To successfully avoid IR35, both the terms of a contract for services, and the working practices of the individual providing these services must demonstrate that the worker is in business on their own account, and not merely a disguised employee. Here, we discuss the importance of contract wording and provide links to example IR35 contract templates for you to download.
Since 2000, when IR35 was first implemented, a burgeoning ‘IR35 industry’ has built up, with a multitude of limited company accountants and employment status experts happy to provide IR35 contract reviews and advice.
What is a so-called ‘IR35 friendly’ contract?
Of course, an ‘IR35 friendly contract’ refers to a contract to provide services which demonstrates that a worker is not caught by IR35. Whilst many agencies promote their contracts as ‘IR35 friendly’, each engagement should be reviewed individually, including the working practices, and the term ‘IR35 friendly contract’ should not be relied upon.
Important points related to IR35 contracts
- The contract between contractor and agency (or end client if working direct) should demonstrate self-employment.
- The lower-tier contract (contractor-agency) should mirror the terms of the upper-tier contract (agency-client).
- The contractor’s working practices should mirror the terms of the contracts. They should show that he/she works in a manner more akin to a self-employed individual than to a permanent staff member, which could indicate that he/she is a ‘disguised employee’ (as per the HMRC term).
- We would recommend using a specialist IR35 contract review provider before starting a new contract. They will be able to negotiate contract clause changes with recruitment agencies, as well as providing an opinion as to your risk of an IR35 investigation.
Key clauses within written contracts
Although there are numerous factors which will establish whether or not a worker is caught by IR35 or not, there are three key employment tests which provide the strongest indicators of a worker’s true IR35 status.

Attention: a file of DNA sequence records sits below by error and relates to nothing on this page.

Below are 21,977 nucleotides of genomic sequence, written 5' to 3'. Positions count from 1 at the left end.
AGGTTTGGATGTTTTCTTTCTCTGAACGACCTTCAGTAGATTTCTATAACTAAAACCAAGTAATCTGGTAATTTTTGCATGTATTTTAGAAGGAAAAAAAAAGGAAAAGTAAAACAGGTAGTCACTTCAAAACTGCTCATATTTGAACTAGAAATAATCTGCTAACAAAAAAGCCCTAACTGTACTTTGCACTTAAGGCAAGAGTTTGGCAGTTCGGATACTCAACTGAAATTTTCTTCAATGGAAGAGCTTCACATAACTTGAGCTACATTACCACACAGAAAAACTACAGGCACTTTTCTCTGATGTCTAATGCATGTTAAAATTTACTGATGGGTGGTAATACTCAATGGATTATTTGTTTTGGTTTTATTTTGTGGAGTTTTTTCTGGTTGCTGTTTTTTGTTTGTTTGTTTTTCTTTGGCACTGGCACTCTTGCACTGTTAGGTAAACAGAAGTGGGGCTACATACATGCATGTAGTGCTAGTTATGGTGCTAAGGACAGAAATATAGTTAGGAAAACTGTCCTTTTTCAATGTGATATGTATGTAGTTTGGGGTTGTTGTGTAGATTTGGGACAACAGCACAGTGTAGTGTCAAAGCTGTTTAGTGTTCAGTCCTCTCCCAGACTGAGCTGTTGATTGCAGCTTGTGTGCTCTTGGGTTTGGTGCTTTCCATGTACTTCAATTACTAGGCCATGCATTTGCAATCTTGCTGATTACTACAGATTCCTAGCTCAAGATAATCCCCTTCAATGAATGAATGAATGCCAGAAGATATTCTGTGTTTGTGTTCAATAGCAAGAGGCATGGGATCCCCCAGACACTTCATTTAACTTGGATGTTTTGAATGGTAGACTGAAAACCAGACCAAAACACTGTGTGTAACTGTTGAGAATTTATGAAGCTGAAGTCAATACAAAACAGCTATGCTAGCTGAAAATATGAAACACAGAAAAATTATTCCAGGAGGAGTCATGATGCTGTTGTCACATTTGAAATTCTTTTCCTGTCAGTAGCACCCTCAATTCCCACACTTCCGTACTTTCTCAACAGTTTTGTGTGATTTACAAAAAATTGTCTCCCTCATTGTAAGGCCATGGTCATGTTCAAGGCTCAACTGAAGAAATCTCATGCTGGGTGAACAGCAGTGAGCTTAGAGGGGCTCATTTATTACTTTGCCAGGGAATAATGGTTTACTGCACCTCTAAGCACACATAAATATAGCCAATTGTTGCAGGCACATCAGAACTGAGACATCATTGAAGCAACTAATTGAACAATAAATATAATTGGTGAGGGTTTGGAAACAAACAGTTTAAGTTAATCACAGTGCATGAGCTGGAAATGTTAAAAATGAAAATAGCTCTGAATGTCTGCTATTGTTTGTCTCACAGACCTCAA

- Substitution – if you have the genuine right to provide a substitute if you are unable to carry out your contract work.
- Control – are you under the direction, control and supervision of your client?
- Mutuality of Obligation – does the client provide regular work to the contractor, and is it regularly accepted? Does the worker expect to be provided with more work when the contract in question expires?
IR35 contract template downloads
Qdos Contractor has several free templates which may be useful to contractors, including model contracts for contractor to agency, and for contractor to client (if working direct).
Contracting directly with your end-client
If you are contracting directly with your client, it is important to have a written contract in place. If you do work for a client on a verbal basis – although this may constitute a valid contract, it is much more difficult to prove your employment status in the event of an HMRC IR35 enquiry if you don’t have a written contract for services in place.
Contracting via a recruitment agency
Most contractors work for clients via recruitment agencies. In almost all cases, your agency will provide you with a draft written contract prior to starting a new role. This template should give you an example of what will typically be contained within the contract, and may highlight things which may be missing, or could be improved. It is worth noting that the ‘upper level’ contract between the agency and the client may also impact your IR35 status.